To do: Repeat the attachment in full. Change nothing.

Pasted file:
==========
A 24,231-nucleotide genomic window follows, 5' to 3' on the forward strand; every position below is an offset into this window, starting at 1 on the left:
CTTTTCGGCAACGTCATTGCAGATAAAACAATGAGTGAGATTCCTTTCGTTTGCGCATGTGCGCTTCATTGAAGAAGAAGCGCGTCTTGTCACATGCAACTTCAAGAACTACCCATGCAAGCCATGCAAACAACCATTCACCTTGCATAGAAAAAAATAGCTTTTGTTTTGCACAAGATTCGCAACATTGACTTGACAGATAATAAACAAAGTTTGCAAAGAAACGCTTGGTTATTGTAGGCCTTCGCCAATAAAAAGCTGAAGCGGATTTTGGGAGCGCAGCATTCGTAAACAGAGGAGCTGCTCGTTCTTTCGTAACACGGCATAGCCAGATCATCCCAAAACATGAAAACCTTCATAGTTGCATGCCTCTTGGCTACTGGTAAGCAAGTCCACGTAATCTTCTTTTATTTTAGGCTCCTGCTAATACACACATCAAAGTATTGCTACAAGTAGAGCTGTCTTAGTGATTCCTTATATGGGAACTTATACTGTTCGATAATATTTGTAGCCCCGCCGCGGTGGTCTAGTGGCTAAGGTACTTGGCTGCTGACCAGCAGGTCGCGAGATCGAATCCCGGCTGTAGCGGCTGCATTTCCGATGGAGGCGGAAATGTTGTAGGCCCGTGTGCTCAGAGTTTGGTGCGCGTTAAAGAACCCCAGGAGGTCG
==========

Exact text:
A 24,231-nucleotide genomic window follows, 5' to 3' on the forward strand; every position below is an offset into this window, starting at 1 on the left:
CTTTTCGGCAACGTCATTGCAGATAAAACAATGAGTGAGATTCCTTTCGTTTGCGCATGTGCGCTTCATTGAAGAAGAAGCGCGTCTTGTCACATGCAACTTCAAGAACTACCCATGCAAGCCATGCAAACAACCATTCACCTTGCATAGAAAAAAATAGCTTTTGTTTTGCACAAGATTCGCAACATTGACTTGACAGATAATAAACAAAGTTTGCAAAGAAACGCTTGGTTATTGTAGGCCTTCGCCAATAAAAAGCTGAAGCGGATTTTGGGAGCGCAGCATTCGTAAACAGAGGAGCTGCTCGTTCTTTCGTAACACGGCATAGCCAGATCATCCCAAAACATGAAAACCTTCATAGTTGCATGCCTCTTGGCTACTGGTAAGCAAGTCCACGTAATCTTCTTTTATTTTAGGCTCCTGCTAATACACACATCAAAGTATTGCTACAAGTAGAGCTGTCTTAGTGATTCCTTATATGGGAACTTATACTGTTCGATAATATTTGTAGCCCCGCCGCGGTGGTCTAGTGGCTAAGGTACTTGGCTGCTGACCAGCAGGTCGCGAGATCGAATCCCGGCTGTAGCGGCTGCATTTCCGATGGAGGCGGAAATGTTGTAGGCCCGTGTGCTCAGAGTTTGGTGCGCGTTAAAGAACCCCAGGAGGTCG